Wednesday, August 28, 2013

At The Deep, Dark Bottom...


So what would my characters keep in their purses? Whatever it is, it would be at the bottom, mingling with change and the wrappers of candy eaten long ago. Maybe in the slightly torn lining so whatever they need is nearly impossible to find. At least that's where things are in my purse, at the bottom, under stuff, just out of reach. Much to my annoyance.

I like to think that Nell Fitzgerald, my main character in the Someday Quilts Mysteries, would be more organized. She's an art student, a quilter, the Nancy Drew of Archers Rest, her small hometown in upstate New York (a nickname she hates despite its accuracy). In her purse, along with a much used Archer Rest library card, Nell would have a hand sewing project in a zip-lock bag. Probably something of her own design. She'd also have a half-filled sketch pad and pencil for those drawings on the go she likes to do. She'd have a lipstick in case she runs into Police Chief/boyfriend Jesse Dewalt. In one of the pockets, she'd have a frequent customer card for Jitters, the coffee place across from Someday Quilts, the shop where she works. Nell likes to stay caffeinated so that card gets a workout. And, because Nell never met trouble she didn't want to get into, she'd have a digital tape recorder, a smart phone with the camera ready, and a nail file that could pick a lock in case she got locked in, or out, of a crime scene. Oh, and the ladies of her quilt group on speed dial, because they're her partners in crime solving.

Nell lives in a world of what I like to call "step over the body" mysteries - where murder may be serious, but it doesn't spoil the mood for romance or friendship. That's a bit different from the heroine of my Kate Conway Mysteries where the deaths hit hard - and sometimes close to home.

Kate's a TV producer of true crime shows, lives in Chicago, and is still dealing with the death of her husband, Frank. And there's Vera, the woman Frank left her for, who wants to be Kate's best friend. (Yeah, Kate hates the idea). Kate doesn't want to solve mysteries, spend time with people, or frankly, do anything but watch TV and eat take-out, but things don't work out that way.

Her world isn't as kind or easy as Nell's and her purse reflects that. She's got too many credit cards with balances on them. A smart phone with the numbers of dozens of production companies, police officers, lawyers, and various contacts from the shows she's produced. She's also got a burner phone, so if she interviews criminals she has a number to give them that won't be traced back to her. She's got receipts that need to be expensed, and reminder notes from her sister about family events Kate would prefer to miss. And in the small, zippered pocket at the back, a photo of she and Frank from happier times. Kate doesn't look at it, but she likes having it there. Most importantly, she has snacks for her favorite camera crew - Andres and Victor. There's nothing more important to a producer than a happy crew.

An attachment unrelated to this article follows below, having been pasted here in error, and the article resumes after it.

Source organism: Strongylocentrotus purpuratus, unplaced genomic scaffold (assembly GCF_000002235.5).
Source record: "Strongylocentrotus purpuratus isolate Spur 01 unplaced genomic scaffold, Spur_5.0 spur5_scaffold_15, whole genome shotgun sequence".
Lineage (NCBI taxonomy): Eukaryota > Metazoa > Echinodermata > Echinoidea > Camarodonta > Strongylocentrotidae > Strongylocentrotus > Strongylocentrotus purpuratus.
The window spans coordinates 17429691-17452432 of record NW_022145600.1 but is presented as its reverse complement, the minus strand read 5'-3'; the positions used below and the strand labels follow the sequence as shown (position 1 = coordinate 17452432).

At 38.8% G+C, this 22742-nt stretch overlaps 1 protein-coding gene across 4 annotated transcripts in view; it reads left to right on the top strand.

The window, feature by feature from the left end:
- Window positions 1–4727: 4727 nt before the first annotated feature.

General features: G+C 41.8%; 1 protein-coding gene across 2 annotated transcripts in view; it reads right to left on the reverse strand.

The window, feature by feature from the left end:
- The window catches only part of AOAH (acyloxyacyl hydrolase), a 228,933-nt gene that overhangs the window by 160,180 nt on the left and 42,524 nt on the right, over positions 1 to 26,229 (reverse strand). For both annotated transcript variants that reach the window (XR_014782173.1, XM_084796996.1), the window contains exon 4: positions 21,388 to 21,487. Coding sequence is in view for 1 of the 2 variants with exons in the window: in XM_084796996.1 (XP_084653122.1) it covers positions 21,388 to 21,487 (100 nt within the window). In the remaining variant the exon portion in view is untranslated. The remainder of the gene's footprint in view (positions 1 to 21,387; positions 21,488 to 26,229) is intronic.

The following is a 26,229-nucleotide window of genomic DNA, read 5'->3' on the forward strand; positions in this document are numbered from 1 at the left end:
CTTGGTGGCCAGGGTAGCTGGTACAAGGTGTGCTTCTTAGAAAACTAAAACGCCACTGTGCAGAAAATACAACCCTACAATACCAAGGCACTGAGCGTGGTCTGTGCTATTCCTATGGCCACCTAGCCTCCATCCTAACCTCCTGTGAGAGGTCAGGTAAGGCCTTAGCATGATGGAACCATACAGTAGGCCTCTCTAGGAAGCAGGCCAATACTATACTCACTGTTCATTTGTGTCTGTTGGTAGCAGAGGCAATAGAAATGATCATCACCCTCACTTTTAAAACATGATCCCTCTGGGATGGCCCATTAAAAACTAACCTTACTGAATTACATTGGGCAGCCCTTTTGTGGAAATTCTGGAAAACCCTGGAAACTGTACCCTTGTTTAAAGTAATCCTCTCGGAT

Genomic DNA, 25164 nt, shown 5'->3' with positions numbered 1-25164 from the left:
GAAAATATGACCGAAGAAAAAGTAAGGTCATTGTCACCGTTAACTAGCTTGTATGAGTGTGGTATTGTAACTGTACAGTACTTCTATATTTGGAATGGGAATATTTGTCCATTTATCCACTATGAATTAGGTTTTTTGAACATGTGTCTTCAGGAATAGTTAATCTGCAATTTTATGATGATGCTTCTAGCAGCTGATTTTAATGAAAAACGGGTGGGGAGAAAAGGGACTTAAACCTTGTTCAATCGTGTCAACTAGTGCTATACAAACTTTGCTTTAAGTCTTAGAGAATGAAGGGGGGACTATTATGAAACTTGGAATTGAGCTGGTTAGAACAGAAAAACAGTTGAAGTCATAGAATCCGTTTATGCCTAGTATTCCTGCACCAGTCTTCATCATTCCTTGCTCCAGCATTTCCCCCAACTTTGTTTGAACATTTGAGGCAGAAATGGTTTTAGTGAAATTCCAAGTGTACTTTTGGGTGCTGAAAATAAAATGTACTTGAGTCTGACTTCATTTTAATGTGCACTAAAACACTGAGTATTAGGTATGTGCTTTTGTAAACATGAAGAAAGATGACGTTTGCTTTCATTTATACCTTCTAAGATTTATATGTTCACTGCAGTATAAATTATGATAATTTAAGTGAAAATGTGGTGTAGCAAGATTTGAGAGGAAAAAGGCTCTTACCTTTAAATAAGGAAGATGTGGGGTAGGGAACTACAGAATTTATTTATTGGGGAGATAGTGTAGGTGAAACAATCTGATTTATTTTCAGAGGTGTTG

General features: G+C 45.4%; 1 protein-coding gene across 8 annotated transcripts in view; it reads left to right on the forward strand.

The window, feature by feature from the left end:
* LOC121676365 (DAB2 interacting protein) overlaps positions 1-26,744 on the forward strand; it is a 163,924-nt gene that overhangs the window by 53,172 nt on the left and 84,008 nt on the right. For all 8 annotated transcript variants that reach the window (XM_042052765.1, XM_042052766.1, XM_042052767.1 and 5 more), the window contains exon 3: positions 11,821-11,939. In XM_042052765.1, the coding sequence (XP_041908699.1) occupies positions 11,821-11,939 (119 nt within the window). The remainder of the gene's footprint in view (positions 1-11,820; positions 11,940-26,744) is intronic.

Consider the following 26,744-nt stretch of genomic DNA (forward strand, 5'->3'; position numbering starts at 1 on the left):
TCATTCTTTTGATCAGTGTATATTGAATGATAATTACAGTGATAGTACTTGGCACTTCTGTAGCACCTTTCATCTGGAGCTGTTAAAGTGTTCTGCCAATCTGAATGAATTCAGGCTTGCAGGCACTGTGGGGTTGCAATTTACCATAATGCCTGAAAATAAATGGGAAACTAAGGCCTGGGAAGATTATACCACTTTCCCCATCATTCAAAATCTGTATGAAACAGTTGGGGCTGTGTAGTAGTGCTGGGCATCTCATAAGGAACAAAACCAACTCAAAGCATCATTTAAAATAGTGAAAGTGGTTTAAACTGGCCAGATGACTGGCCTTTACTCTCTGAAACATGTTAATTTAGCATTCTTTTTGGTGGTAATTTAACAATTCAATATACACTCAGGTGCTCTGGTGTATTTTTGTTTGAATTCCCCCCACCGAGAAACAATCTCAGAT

Except a paycheck. That, sadly, she doesn't have in her purse. Not until she finishes the show she's working on. The one in which a murder just happened.

Tuesday, August 27, 2013

What's in Clare Vengel's Handbag?


Cigarettes, fake ID, and a cell phone registered to the same alias.

As an undercover cop, Clare's job is pretending to be someone else. While she may not be a rock star in some ways her superiors would like—she sleeps with suspects, doesn't follow orders, and gets into dangerous situations because she doesn't think things through—Clare excels at slipping into a new skin and being accepted as one of the locals.

In Death Plays Poker, she's undercover as Tiffany James—trust fund fashion princess with more bankroll
than skill, playing poker with a crowd happy to smile at her while they take her money. Inside her Coach purse, Clare's cell phone has a glittery pink cover (which she hates) with a Lady Gaga ringtone (“Poker Face”). She has expensive mineral foundation and other makeup her handler has taught her to use.

In Death's Last Run, Clare is undercover as Lucy Lipton—a granola crunching, craft beer drinking, snowboarding slacker. She doesn't have a handbag: she totes her things in the many pockets of her purple ski parka. Her wallet is ratty, she wears minimal makeup but probably carries some lip gloss for the cold mountain air. Her cell phone is in a plain, beaten-up case with some worn stickers with sassy slogans, like I think therefore I'm single. She carries Rizla rolling papers in case any of her new friends needs a spare.


In all cover roles, she has cigarettes and a lighter. But she's growing up, so maybe that will change.

Monday, August 26, 2013

A War Waged in Code




By Reece Hirsch

My protagonist Chris Bruen does not carry a man-bag per se but, like a lot of lawyers, he does carry a laptop bag that doubles as his satchel.  On the laptop are fragments of computer code and clues to the identity of the latest hacker or cybercriminal that he is pursuing on behalf of a client.  In THE ADVERSARY, the hackers that Bruen is pursuing have threatened to unleash a sophisticated computer virus on an undisclosed U.S. city in seven days.